Dec 31, 2006

Happy New Year!

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To everyone, wherever you are, I wish the glad tidings for the upcoming new year.

May 2007 find all of you happy, healthy, and worry-free.

See you next year.

Racist Thug Hal Turner Facing the Wrath of Hackers

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Hal Turner I have been watching a strange cyber-drama unfold over the past eight days or so involving neo-Nazi podcaster Hal Turner, who has found himself the object of retribution by a loosely-confederated group of hackers called the "Legion of Anonymous."

Turner, for those unfamiliar with his brand of hate, uses his website and podcasts to advocate the murder of "savage negro beasts," immigrants, Jews, gays, congressmen, the President, and pretty much everyone else who does not fit his narrow definition of "human." His greatest claim to fame was calling for the murder of federal district judge Joan Lefkow. The FBI later interviewed him following the murders of her mother and husband on February 28, 2005, but did not find reason to detain him further.

The drama began when Turner published home telephone numbers of some minors who prank called his radio show earlier in the month. After the thick-headed Turner refused to remove this information, the offended pranksters went on the offensive, seeking the assistance of friends on sites such as 4chan.org, 7chan.org, and Digg.com.

In retaliation, they began a campaign of DOS attacks and bandwidth flooding against Turner's site, causing him to shut down the site many times over the last week. Lunkheaded Hal, though, appears to be his own worst enemy, as he continues to egg on the hackers. He published a bloody photo of one of the "attackers" last week - claiming the hacker was the victim of a brutal beating by skinheads allied to him - but it turned out that Hal simply Googled "bloody head" and posted a heisted photo.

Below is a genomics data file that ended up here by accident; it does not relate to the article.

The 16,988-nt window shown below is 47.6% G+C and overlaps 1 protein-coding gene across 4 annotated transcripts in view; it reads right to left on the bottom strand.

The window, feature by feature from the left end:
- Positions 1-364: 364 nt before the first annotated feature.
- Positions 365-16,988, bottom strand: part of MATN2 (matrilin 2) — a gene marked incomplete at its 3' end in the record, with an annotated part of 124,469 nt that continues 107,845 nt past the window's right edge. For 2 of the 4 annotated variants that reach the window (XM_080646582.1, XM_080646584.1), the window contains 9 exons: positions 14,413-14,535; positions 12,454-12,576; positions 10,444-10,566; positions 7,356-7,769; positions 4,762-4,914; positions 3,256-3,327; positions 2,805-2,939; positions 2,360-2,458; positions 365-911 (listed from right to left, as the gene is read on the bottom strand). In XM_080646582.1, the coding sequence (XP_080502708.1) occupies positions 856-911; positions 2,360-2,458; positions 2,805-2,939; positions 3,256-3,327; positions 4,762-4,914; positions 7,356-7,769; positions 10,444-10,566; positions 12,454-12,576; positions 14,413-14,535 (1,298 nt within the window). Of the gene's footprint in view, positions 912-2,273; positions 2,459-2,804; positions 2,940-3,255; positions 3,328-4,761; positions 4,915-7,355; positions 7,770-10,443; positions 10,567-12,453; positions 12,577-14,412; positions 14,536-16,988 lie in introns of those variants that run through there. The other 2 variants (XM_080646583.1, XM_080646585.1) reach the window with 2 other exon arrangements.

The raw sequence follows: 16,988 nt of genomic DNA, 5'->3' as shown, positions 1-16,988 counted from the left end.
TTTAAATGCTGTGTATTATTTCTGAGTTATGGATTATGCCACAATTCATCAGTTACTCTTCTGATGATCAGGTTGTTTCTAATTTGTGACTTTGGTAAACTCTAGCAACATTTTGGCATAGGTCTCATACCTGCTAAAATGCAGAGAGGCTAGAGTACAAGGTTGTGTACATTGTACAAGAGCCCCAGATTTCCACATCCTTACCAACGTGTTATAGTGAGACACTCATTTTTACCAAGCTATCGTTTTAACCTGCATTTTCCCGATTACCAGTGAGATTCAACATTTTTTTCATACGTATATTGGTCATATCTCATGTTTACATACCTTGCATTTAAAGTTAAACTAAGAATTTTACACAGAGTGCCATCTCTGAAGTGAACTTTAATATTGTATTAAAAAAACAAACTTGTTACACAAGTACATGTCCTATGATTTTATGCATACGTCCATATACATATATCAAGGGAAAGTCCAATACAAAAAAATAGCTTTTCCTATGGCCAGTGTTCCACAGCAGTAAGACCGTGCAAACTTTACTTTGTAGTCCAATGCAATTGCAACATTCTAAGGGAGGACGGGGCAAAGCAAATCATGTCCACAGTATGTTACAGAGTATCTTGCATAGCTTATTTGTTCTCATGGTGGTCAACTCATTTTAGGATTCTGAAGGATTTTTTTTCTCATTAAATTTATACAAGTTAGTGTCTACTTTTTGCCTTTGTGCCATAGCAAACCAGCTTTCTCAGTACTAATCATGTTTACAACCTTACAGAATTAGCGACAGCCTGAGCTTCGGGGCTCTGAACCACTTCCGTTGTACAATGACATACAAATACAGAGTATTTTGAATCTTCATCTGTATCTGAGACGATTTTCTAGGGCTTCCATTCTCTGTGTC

Hal now faces a tough decision: shut down the site, thus losing the $40,000 to $60,000 he claims to make from listener donations, or keep the site up, and pay the bandwidth fees to the company that hosts his site.

One might almost feel sorry for the not-so-bright Turner, given his seeming inability to learn from experience.

Almost.

Given his penchant for promoting violence, Hal will not be missed should this be his last gasp. We are witnessing - in real time - Hal Turner spinning downward, swirling counterclockwise into the virtual sewer of Internet hate, caused by a group of teens with PCs and some serious hacking skills.

The Quote Shelf

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book shelf A frequent feature on this site; feel free to comment on the quote or to supply a competing quote.

At a certain point one ceases to defend a certain view of history; one must defend history itself. --E. P. Thompson

Dec 30, 2006

Eastern Arborvitae